What does that mean, ’You don’t live there anymore’?
Just what it sounds like: You’ve raised your center of attention from it’s residence below your belt, where it’s been ever since it got stuck there the first day of puberty. Look, all we’re talking about here is the exchange of energy. That’s what sex is, right? That’s what all relationship is. Two people come together, and they communicate in some way — by voice or looks or thoughts, or with gestures, or by some sort of physical contact, like sex. Or a combination of those. Whatever goes on between human beings, it’s all about energy, getting it and giving it. Energy back and forth.
Right. I agree.
And these energy exchanges take the form of the neighborhood in which you live, because that’s what you know, and that’s what you like, otherwise you wouldn’t live there. So, just as all life starts in the groin, at the base of the spine, the home of the physical reproductive organs, that too is where each of us starts out. That’s where we begin life, literally and figuratively. But then, over time, as we grow and mature, we naturally move up the spine, into and past various other centers — the solar plexus, the heart, and so on — until finally, we transcend the limitations of bodily personality altogether through the crown, at the top of the head. Naturally, at each level, energy manifests, expresses itself, in whatever form is appropriate to that level. And so, when you’re at any given level, your interests, your relationships, your experiences, your life itself, will be in a form which reflects that level. It’s really pretty simple. And, please don’t forget, all of these levels are God, there being nothing else they can be, so none is better than any other. Just different. There is no judgment here, just awareness.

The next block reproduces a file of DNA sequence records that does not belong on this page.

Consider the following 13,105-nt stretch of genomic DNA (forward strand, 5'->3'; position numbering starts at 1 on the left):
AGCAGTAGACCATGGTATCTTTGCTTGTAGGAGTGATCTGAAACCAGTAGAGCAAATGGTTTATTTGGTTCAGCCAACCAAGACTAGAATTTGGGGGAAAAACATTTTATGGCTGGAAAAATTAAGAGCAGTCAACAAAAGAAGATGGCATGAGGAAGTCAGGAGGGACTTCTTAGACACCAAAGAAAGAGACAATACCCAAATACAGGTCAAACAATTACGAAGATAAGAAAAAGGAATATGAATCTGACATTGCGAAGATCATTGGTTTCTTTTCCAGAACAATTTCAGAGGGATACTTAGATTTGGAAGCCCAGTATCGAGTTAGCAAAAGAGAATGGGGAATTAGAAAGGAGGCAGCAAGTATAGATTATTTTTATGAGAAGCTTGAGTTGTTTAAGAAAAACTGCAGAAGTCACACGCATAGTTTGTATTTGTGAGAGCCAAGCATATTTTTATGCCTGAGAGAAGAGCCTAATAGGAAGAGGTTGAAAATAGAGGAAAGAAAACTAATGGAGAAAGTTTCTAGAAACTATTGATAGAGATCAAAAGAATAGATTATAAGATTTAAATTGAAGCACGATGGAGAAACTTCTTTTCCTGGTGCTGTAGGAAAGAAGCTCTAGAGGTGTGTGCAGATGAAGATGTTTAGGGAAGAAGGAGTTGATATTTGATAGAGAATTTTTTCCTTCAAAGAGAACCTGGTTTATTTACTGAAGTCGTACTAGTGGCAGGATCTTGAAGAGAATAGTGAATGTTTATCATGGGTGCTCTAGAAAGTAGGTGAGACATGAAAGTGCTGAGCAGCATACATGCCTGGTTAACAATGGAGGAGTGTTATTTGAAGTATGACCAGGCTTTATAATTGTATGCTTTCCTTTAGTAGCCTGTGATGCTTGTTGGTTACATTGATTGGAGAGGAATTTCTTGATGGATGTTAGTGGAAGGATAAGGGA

These levels you’re talking about, they’re the chakras, right?
Yes, chakras. The chakra concept is more complicated than that, I suppose, but this is part of it.
So, in effect what you’re saying is, sex is the medium of communication of the base chakra, the old neighborhood?
Yes, exactly. If you live in the genitals, your interests are naturally going to be mostly about the physical — providing for and protecting the body. The exact form they take will be determined by a lot of variables — things like how and where you were brought up — but all the same, it’ll be pretty much about survival and reproduction. Your motivation will come from there, and you’ll find your rewards there. Your energy exchanges will take place there. Then, in time, you’ll move up from there, and everything will change.
Okay, I get that. But now I’m confused. Do we give this stuff up, or do we move out of the neighborhood?
What’s the difference? You choose to live in a neighborhood because it offers you the things you want. That is, it’s close to where you work and play, and you share the values of the people who live there. As your life situation changes, those things will change, too. Little by little, you find yourself no longer enjoying some of the things you used to do there. Instead of playing on an open lot across the street, now you can afford to join a health club uptown. Instead of unwinding at the corner bar, now you go to the symphony. As the old neighborhood offers you less and less satisfaction, eventually you move to another neighborhood, one which reflects your new interests. So, you give stuff up by moving, or you move because you’ve given stuff up. It’s a little bit of both, I suppose. Don’t forget, we’re talking in metaphors here, so you’ve got to allow a little slack. The thing to get here is that the spiritual process does not have to be about giving things up, but about affirming, and actively seeking, what you really, truly want. To the extent that you consistently, devotedly, consciously target your energy and your focus on that, shape your life around that, a lot of the rest will peel off and drop away pretty much on its own.